B24-80, DC State Education Agency Independence Amendment Act of 2021 B24-101, Office of the State Superintendent of Education Independence Amendment Act of 2021

Community Organizer

Kyle Myers

Democrats for Education Reform DC

Committee of the Whole’s Public Hearing:

Good morning. My name is Kyle Myers. I am a Ward 5 resident and a fifth-generation Washingtonian. I am writing this testimony on behalf of Democrats for Education Reform DC (DFER DC). I am testifying in opposition to B24-80, the DC State Education Agency Independence Amendment Act of 2021 and B24-101, the Office of the State Superintendent of Education Independence Amendment Act of 2021. 

Today, I will be discussing the importance of keeping oversight and management control of the Office of the State Superintendent of Education (OSSE) with the Mayor. It is the best option to ensure our students’ success and to continue improving our public education system. The Mayor should be required to support the work of OSSE and be held accountable for its operations. The Mayor has the authority to provide the necessary support, resources, and connections OSSE needs to achieve our ultimate goal of improving the DC public education system. With the Mayor as a central pipeline between all agencies, it is easier to get things done in a coordinated way. We need all education-related District agencies working together to help provide the best support for student outcomes.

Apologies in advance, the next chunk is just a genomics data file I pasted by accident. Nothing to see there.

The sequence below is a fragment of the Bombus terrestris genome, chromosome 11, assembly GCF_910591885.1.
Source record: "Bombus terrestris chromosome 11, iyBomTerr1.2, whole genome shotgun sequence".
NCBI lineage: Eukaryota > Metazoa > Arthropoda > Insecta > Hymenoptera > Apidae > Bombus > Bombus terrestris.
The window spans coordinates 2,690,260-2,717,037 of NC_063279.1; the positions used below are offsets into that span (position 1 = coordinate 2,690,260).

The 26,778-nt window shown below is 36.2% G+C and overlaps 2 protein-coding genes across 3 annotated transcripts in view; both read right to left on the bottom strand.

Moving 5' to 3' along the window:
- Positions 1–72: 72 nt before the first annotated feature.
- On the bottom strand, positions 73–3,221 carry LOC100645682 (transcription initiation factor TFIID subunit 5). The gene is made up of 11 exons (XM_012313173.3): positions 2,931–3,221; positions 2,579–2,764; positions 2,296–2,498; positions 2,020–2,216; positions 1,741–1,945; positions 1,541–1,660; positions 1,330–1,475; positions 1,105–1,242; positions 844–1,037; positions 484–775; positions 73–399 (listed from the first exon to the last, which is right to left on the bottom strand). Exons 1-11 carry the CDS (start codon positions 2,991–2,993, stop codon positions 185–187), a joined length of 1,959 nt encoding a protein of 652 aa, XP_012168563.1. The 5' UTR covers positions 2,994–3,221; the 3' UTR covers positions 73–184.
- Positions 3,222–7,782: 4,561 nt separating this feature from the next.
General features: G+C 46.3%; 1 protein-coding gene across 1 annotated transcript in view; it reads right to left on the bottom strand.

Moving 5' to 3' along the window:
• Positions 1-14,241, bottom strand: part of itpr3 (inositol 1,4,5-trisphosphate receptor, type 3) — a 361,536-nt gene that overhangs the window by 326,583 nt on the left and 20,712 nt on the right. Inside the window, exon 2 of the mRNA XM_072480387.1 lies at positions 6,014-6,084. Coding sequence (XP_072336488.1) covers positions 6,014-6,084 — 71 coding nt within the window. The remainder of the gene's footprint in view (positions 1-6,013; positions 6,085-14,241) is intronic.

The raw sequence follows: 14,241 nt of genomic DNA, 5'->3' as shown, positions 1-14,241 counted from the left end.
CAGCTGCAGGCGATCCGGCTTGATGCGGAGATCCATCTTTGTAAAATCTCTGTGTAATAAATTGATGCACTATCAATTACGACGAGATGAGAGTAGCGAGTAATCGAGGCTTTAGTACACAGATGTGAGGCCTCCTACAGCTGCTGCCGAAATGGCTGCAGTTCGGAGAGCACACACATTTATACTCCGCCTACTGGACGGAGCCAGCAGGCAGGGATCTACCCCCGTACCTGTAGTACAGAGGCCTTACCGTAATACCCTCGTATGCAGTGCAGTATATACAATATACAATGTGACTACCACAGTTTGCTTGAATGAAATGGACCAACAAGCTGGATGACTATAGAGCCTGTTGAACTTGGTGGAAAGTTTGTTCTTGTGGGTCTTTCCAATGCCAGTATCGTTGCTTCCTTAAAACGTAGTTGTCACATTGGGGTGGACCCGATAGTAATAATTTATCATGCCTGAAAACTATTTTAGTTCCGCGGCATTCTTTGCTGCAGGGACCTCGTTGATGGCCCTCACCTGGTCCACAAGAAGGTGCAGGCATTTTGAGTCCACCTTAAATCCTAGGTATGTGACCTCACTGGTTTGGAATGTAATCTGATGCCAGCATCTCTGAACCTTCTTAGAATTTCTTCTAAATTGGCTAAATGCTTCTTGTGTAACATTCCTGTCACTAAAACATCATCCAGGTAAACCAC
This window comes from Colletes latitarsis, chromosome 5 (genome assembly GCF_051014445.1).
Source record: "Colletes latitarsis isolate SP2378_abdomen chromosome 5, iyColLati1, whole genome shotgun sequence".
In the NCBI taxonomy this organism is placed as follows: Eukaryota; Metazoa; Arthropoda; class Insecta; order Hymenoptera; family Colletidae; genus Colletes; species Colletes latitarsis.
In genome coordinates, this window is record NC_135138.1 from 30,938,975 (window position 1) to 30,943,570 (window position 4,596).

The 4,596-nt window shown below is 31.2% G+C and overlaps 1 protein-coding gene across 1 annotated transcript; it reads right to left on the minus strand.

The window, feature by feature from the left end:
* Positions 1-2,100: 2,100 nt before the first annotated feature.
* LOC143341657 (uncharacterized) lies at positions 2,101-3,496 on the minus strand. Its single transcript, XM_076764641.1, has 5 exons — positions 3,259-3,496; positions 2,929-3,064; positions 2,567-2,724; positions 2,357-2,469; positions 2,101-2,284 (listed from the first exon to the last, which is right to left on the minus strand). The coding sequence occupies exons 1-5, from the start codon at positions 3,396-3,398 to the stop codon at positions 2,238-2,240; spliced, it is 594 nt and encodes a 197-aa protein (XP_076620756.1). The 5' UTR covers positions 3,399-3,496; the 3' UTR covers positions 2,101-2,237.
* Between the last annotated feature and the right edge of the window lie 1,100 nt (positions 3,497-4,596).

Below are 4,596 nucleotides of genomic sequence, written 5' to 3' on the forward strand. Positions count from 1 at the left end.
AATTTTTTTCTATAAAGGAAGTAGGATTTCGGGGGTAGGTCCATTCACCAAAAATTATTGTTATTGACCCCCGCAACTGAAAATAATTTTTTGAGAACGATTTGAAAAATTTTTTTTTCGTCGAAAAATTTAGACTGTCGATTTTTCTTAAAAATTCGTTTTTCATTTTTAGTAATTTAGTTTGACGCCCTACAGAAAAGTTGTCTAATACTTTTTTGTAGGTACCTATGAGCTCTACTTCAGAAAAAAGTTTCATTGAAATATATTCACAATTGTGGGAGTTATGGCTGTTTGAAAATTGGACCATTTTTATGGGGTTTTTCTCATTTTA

Making OSSE “independent” would make it challenging to hold OSSE accountable for its actions. The elected members of the DC Council already have oversight of the OSSE. If the DC Council and the DC State Board of Education had oversight of OSSE, it would hamper the agency’s ability to work efficiently and make every decision it makes subject to a vote. 

There has been much-needed progress in DC schools over the last two decades. Enrollment has increased by 22%. High school graduation rates have increased from 58% to 70%. Students have consistently improved on the National Assessment of Educational Progress (NAEP), commonly called the Nation’s Report Card. And more programs have been created to better accommodate the needs of students and prepare them for the next level of education. The Mayor and the DC Council must build on these improvements by continuing education reform, and not setting the District back. There are more pressing issues that merit response. Increasing funding for “at-risk” students, providing more school based mental health support to students, ensuring safe passage to and from school, and raising the literacy levels of our students by requiring teachers to be taught in structured literacy are some prime examples. We need to keep in mind that we should be making the best decisions for our students, not for the adults. 

We need to ensure we are doing what’s in the best interest of students and making our public education system more equitable and efficient with every decision made. Thank you for allowing me to testify on this important topic.